This is the new look for the Richmond County Sheriff's Office patrol new cars, a new logo with the name Sheriff Richard Roundtree on it but it' not for everybody.
“I think it's an ego thing, more than anything else,” says Earl Johnson.
Sheriff Roundtree went on Facebook last week to show off the logo since quote “the media” is making a big deal of it.
“All of this is new for the citizens of Richmond County, it's been at least parts of four decades and maybe longer since a sheriff had his name on a vehicle; it is up to the sheriff to decided if he wants his name on the patrol cars some do some don't.
There's a logo on the side of Columbia County Sheriff's vehicles, but no mention of Sheriff Whittle, so what's better –no- sheriff's name on the car, like Columbia County, or on the car like Richmond County will now.
“I think it's a waste of money absolutely,” said Columbia County Resident Robert McMahon.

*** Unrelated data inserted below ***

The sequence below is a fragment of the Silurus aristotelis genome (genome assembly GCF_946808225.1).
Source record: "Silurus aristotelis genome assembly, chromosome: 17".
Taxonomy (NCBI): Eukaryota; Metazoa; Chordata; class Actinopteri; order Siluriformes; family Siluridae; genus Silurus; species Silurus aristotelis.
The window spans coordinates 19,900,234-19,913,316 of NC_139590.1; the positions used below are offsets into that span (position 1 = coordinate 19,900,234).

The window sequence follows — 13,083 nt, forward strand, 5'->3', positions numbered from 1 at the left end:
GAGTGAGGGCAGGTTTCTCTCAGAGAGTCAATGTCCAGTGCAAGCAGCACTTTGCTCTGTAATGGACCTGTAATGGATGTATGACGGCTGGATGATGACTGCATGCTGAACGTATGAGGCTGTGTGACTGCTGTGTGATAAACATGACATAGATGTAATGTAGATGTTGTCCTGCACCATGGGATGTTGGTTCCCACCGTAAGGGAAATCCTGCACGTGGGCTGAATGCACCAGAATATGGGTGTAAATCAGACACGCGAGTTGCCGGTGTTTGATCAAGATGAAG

“I lived in Richmond County my entire life until I became an adult and I never seen a sheriff's name on the side of the car and they don't do it here either, so it would kind of bother me I think,” said Elizabeth Moss who also lives in Columbia County.
In Aiken County the Sheriff hasn't bothered to put his name on the cars, there is a Sheriff's Department logo on patrol cars but no mention of Sheriff Hunt.
Maybe he thinks he's good enough, he doesn't need to put his name on it, it would portably nice to put his name on there,” said Aiken County resident Wade Hinson, who says it wouldn't bother him if Sheriff Hunt had his name on the cars.
“I would think sheriff's name let them know who's running it,” said Tommy McCollum, who lives in Aiken County.
A lot of the feedback on putting Sheriff Roundtree's name on the patrol cars is about costs, but the company where the decals were bought says adding Roundtree's name did not increase the cost in any way.